However, in a September 2000 speech in to the European parliament in Strasbourg, Qurei said Palestinians would support internationalizing all of Jerusalem - including east Jerusalem - should the two sides fail to reach a final settlement in the crucial weeks ahead.
''Unless we can reach an agreement on Jerusalem, I have to declare that both parts of Jerusalem, east and west, should be a unified international Jerusalem ... not just the capital of Israel or Palestine, but a capital of the world,'' Qurei was quoted as saying.
The proposal revived a formula put forward by the UN in 1947 and since repeatedly rejected by Israel, and opposed by the Palestinians, though it still remains part of European foreign policy.
In a 2001 article in the Washington Post, Qurei was described as scoffing at the notion that the Palestinians refused the "deal of the century" when they spurned former Prime Minister Ehud Barak's territorial concessions at Camp David.
Qurei said the Palestinians, who regard their demands for refugee rights and the return of the West Bank and Gaza Strip as firmly rooted in U.N. resolutions, were under no obligation to respond to Israel's ideas with counteroffers.
He told the Washington Post that the territorial concessions contemplated by Barak at Camp David - 91 percent of the West Bank for the Palestinians, with 9 percent going to Israel - would have carved Israeli-controlled cantons out of the West Bank and dashed any hopes for a viable, territorially contiguous Palestinian state.
Shortly after the Camp David talks broke down, Qurei hinted that violence would be an option for the Palestinians.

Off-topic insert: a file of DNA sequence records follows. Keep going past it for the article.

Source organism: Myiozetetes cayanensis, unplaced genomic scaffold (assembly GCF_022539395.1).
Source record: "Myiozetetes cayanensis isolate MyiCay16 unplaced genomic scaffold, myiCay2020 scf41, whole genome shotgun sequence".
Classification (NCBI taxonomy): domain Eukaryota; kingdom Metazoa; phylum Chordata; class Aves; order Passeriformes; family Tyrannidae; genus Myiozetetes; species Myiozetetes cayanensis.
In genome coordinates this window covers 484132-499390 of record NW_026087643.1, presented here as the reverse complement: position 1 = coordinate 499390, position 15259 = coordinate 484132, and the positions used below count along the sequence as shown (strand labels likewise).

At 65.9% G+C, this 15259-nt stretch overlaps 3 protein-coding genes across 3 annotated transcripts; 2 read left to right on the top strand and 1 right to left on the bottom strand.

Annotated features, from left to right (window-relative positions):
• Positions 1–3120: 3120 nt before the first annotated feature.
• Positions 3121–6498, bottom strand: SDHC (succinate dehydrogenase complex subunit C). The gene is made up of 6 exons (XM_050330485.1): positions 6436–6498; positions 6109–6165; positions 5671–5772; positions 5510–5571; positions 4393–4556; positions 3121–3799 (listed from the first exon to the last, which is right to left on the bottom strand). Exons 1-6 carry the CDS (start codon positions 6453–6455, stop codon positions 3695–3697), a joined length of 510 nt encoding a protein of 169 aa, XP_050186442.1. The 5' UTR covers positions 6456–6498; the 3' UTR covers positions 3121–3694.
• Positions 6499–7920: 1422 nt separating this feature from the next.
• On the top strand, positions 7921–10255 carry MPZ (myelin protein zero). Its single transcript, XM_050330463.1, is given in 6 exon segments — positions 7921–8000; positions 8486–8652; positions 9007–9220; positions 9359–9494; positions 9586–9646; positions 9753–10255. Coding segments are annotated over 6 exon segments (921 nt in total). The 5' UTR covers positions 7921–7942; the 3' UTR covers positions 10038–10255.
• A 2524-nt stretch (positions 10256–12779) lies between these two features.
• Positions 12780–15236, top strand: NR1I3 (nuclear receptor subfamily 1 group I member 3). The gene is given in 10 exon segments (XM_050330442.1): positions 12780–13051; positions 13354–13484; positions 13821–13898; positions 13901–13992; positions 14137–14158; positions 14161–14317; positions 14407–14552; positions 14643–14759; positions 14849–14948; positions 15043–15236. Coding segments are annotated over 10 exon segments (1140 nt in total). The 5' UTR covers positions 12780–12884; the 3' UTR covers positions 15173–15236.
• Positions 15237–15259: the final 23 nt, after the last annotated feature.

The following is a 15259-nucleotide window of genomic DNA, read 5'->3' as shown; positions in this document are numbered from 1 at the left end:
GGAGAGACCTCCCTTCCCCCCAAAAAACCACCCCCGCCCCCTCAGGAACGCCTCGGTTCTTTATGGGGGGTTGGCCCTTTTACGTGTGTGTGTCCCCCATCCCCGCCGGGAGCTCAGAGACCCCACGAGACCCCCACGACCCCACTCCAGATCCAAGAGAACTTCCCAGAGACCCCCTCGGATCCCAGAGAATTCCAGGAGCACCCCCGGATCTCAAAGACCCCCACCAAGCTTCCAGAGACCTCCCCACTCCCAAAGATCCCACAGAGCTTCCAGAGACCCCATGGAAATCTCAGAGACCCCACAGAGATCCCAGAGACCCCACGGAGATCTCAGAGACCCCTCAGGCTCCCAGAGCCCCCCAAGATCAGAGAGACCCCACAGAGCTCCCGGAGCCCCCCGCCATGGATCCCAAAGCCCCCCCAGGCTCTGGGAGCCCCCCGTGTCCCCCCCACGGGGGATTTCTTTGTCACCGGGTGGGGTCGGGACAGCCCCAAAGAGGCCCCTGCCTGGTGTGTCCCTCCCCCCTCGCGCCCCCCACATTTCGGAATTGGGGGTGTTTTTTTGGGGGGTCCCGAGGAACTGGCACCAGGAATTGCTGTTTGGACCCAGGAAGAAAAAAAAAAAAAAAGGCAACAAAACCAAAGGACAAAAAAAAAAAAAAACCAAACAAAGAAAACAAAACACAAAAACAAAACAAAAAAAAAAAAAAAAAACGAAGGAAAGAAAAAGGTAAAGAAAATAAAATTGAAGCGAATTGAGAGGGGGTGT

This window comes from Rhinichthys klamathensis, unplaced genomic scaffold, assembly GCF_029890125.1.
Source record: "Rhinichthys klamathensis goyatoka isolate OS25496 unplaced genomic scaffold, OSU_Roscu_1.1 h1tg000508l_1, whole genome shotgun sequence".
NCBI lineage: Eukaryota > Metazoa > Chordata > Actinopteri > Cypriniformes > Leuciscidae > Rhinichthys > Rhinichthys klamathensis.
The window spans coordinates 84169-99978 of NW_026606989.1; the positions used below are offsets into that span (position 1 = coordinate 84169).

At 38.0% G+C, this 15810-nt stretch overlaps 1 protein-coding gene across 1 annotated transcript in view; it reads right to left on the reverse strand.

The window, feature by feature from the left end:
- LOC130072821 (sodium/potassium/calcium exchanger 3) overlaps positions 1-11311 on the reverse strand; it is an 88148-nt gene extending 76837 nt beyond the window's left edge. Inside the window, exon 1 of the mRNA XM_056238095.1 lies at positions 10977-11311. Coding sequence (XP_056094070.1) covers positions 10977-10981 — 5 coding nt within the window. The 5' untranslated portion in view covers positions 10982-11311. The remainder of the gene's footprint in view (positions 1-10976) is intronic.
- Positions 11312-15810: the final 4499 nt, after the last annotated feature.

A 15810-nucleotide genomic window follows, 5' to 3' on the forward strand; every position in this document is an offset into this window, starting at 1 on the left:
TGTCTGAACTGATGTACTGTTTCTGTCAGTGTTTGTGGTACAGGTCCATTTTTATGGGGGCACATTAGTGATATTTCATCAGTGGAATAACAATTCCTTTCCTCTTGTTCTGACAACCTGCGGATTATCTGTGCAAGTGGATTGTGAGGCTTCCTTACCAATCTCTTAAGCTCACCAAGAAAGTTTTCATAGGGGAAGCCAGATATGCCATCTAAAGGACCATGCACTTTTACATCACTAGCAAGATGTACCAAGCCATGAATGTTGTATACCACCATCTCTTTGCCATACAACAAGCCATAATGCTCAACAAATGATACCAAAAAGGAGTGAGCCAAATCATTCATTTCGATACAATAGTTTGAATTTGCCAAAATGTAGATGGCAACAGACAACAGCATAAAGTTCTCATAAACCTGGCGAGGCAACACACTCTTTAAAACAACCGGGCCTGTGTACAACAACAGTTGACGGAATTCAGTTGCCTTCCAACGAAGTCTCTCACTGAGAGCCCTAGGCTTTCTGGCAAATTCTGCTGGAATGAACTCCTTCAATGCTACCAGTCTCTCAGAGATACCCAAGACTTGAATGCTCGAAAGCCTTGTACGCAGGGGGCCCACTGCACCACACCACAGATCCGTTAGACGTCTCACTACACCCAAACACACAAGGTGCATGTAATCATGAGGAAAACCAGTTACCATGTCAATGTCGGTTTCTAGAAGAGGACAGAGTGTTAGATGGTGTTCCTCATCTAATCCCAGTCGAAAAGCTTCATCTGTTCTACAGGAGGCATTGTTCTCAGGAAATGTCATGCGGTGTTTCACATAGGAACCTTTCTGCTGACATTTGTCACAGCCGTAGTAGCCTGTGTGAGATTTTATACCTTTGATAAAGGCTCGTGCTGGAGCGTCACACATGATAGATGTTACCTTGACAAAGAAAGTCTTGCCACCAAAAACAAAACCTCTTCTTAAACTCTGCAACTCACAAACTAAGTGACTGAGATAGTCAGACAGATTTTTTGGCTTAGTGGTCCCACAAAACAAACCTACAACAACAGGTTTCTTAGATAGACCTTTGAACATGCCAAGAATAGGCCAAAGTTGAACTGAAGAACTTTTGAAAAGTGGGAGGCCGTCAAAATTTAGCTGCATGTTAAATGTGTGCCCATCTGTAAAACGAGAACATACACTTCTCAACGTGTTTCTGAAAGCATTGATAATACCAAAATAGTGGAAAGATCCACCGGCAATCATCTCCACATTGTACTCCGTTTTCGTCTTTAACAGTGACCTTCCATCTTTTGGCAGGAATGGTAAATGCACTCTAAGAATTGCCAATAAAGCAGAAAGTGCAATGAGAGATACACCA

"When we are convinced a peace agreement is not possible, no doubt our people and the leadership of the Palestinian people will have other alternatives," Qurei told a news conference in Ramallah in August 2000, less than two months before the intifada's outbreak. "We have the right to struggle in all ways to achieve the rights of our people, to put an end to the occupation of our land. I am not calling for violence, but I don't know how the people will react."
Qurei returned with the PLO from Tunis in 1994 after acceptance of the Oslo Accords. Since his return, he has been living in his home village of Abu Dis, southeast of Jerusalem.
Qurei is widely known as "Abu Ala," a "nom de guerre" adopted in the early, underground days of the Palestine Liberation Organization.
He joined Arafat's Fatah movement in 1965, and became the PLO's top money manager by 1983.
On Saturday Yasser Arafat added George W. Bush's scalp to his impressive collection. Mahmoud Abbas, the man who less than two months ago was being feted at the White House as the world's choice for Palestinian leader, has been reduced to nothing, simply because he was not Arafat's choice. It took just 100 days for Arafat to trash the dream of the U.S. president that he could impose an alternative leader on the Palestinians. It was clear that Arafat, who has never agreed to share powers with any Palestinian, would do his utmost to undermine Abbas and bring about his downfall. Arafat is now looking for a prime minister who would serve under him, not next to him.